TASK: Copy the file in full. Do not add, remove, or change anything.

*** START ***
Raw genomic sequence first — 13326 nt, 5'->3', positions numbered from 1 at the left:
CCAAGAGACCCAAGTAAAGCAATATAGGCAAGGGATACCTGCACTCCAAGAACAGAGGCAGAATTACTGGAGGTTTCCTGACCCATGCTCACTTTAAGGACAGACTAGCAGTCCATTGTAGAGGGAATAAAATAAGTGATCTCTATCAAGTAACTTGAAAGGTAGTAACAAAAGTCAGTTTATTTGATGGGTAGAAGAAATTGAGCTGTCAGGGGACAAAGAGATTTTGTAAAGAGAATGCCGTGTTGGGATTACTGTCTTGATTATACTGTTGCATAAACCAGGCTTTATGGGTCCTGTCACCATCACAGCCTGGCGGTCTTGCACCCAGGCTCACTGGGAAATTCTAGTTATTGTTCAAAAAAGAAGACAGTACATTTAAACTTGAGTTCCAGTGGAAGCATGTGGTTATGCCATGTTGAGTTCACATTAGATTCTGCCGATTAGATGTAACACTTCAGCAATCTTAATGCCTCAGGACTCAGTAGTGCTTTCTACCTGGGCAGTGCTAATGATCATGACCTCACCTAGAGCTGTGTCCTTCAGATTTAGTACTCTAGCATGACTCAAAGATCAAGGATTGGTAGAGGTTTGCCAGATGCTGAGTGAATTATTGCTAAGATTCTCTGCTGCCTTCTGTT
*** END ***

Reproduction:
Raw genomic sequence first — 13326 nt, 5'->3', positions numbered from 1 at the left:
CCAAGAGACCCAAGTAAAGCAATATAGGCAAGGGATACCTGCACTCCAAGAACAGAGGCAGAATTACTGGAGGTTTCCTGACCCATGCTCACTTTAAGGACAGACTAGCAGTCCATTGTAGAGGGAATAAAATAAGTGATCTCTATCAAGTAACTTGAAAGGTAGTAACAAAAGTCAGTTTATTTGATGGGTAGAAGAAATTGAGCTGTCAGGGGACAAAGAGATTTTGTAAAGAGAATGCCGTGTTGGGATTACTGTCTTGATTATACTGTTGCATAAACCAGGCTTTATGGGTCCTGTCACCATCACAGCCTGGCGGTCTTGCACCCAGGCTCACTGGGAAATTCTAGTTATTGTTCAAAAAAGAAGACAGTACATTTAAACTTGAGTTCCAGTGGAAGCATGTGGTTATGCCATGTTGAGTTCACATTAGATTCTGCCGATTAGATGTAACACTTCAGCAATCTTAATGCCTCAGGACTCAGTAGTGCTTTCTACCTGGGCAGTGCTAATGATCATGACCTCACCTAGAGCTGTGTCCTTCAGATTTAGTACTCTAGCATGACTCAAAGATCAAGGATTGGTAGAGGTTTGCCAGATGCTGAGTGAATTATTGCTAAGATTCTCTGCTGCCTTCTGTT